Reasonable Assurance

.10

The exercise of due professional care allows the auditor to obtain reasonable assurance that the financial statements are free of material misstatement, whether caused by error or fraud. Absolute assurance is not attainable because of the nature of audit evidence and the characteristics of fraud. Therefore, an audit conducted in accordance with generally accepted auditing standards may not detect a material misstatement. [Paragraph added, effective for audits of financial statements for periods ending on or after December 15, 1997, by Statement on Auditing Standards No. 82.]

.11

The independent auditor's objective is to obtain sufficient competent evidential matter to provide him or her with a reasonable basis for forming an opinion. The nature of most evidence derives, in part, from the concept of selective testing of the data being audited, which involves judgment regarding both the areas to be tested and the nature, timing, and extent of the tests to be performed. In addition, judgment is required in interpreting the results of audit testing and evaluating audit evidence. Even with good faith and integrity, mistakes and errors in judgment can be made. Furthermore, accounting presentations contain accounting estimates, the measurement of which is inherently uncertain and depends on the outcome of future events. The auditor exercises professional judgment in evaluating the reasonableness of accounting estimates based on information that could reasonably be expected to be available prior to the completion of field work. fn 5 As a result of these factors, in the great majority of cases, the auditor has to rely on evidence that is persuasive rather than convincing. fn 6 [Paragraph added, effective for audits of financial statements for periods ending on or after December 15, 1997, by Statement on Auditing Standards No. 82.]

.12

Because of the characteristics of fraud, particularly those involving concealment and falsified documentation (including forgery), a properly planned and performed audit may not detect a material misstatement. For example, an audit conducted in accordance with generally accepted auditing standards rarely involves authentication of documentation, nor are auditors trained as or expected to be experts in such authentication. Also, auditing procedures may be ineffective for detecting an intentional misstatement that is concealed through collusion among client personnel and third parties or among management or employees of the client. [Paragraph added, effective for audits of financial statements for periods ending on or after December 15, 1997, by Statement on Auditing Standards No. 82.]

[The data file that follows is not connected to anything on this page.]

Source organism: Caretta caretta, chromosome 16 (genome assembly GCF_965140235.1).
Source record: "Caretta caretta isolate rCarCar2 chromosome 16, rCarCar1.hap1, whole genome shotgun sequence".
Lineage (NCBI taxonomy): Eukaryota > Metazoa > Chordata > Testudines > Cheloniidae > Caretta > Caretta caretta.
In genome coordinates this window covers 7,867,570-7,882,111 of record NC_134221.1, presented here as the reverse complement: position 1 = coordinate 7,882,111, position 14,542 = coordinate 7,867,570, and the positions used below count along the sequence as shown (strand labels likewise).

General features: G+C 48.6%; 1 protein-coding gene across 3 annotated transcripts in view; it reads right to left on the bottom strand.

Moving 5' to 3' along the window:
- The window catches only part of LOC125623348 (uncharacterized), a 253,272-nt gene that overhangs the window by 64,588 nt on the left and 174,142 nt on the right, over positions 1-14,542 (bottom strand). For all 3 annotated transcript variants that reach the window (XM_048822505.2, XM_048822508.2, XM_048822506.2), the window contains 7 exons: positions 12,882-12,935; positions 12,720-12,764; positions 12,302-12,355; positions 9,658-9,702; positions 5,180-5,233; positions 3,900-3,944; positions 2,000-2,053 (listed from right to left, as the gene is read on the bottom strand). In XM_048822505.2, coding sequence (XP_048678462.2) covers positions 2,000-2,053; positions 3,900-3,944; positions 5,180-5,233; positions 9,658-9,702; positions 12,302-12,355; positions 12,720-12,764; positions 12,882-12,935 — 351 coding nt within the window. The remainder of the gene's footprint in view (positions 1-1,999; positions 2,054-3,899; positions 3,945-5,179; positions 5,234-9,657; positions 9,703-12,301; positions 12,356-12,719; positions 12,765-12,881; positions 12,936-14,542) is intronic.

.13

Since the auditor's opinion on the financial statements is based on the concept of obtaining reasonable assurance, the auditor is not an insurer and his or her report does not constitute a guarantee. Therefore, the subsequent discovery that a material misstatement, whether from error or fraud, exists in the financial statements does not, in and of itself, evidence (a) failure to obtain reasonable assurance, (b) inadequate planning, performance, or judgment, (c) the absence of due professional care, or (d) a failure to comply with generally accepted auditing standards. [Paragraph added, effective for audits of financial statements for periods ending on or after December 15, 1997, by Statement on Auditing Standards No. 82.]
 

Footnotes (AU Section 230A — Due Professional Care in the Performance of Work):

fn * [Title amended, effective for audits of financial statements for periods ending on or after December 15, 1997, by Statement on Auditing Standards No. 82.]

fn 1 This amendment revises the third general standard of the ten generally accepted auditing standards. [Footnote added, effective for audits of financial statements for periods ending on or after December 15, 1997, by Statement on Auditing Standards No. 82.]

fn 2 D. Haggard, Cooley on Torts, 472 (4th ed., 1932). [Footnote added, effective for audits of financial statements for periods ending on or after December 15, 1997, by Statement on Auditing Standards No. 82.]

fn 3 See section 311, Planning and Supervision,paragraph .07. [Footnote added, effective for audits of financial statements for periods ending on or after December 15, 1997, by Statement on Auditing Standards No. 82.]

fn 4 See section 311.11. [Footnote added, effective for audits of financial statements for periods ending on or after December 15, 1997, by Statement on Auditing Standards No. 82.]

fn 5 See section 342, Auditing Accounting Estimates. [Footnote added, effective for audits of financial statements for periods ending on or after December 15, 1997, by Statement on Auditing Standards No. 82.]

fn 6 See section 326, Evidential Matter. [Footnote added, effective for audits of financial statements for periods ending on or after December 15, 1997, by Statement on Auditing Standards No. 82.]

Copyright © 2002, American Institute of Certified Public Accountants, Inc.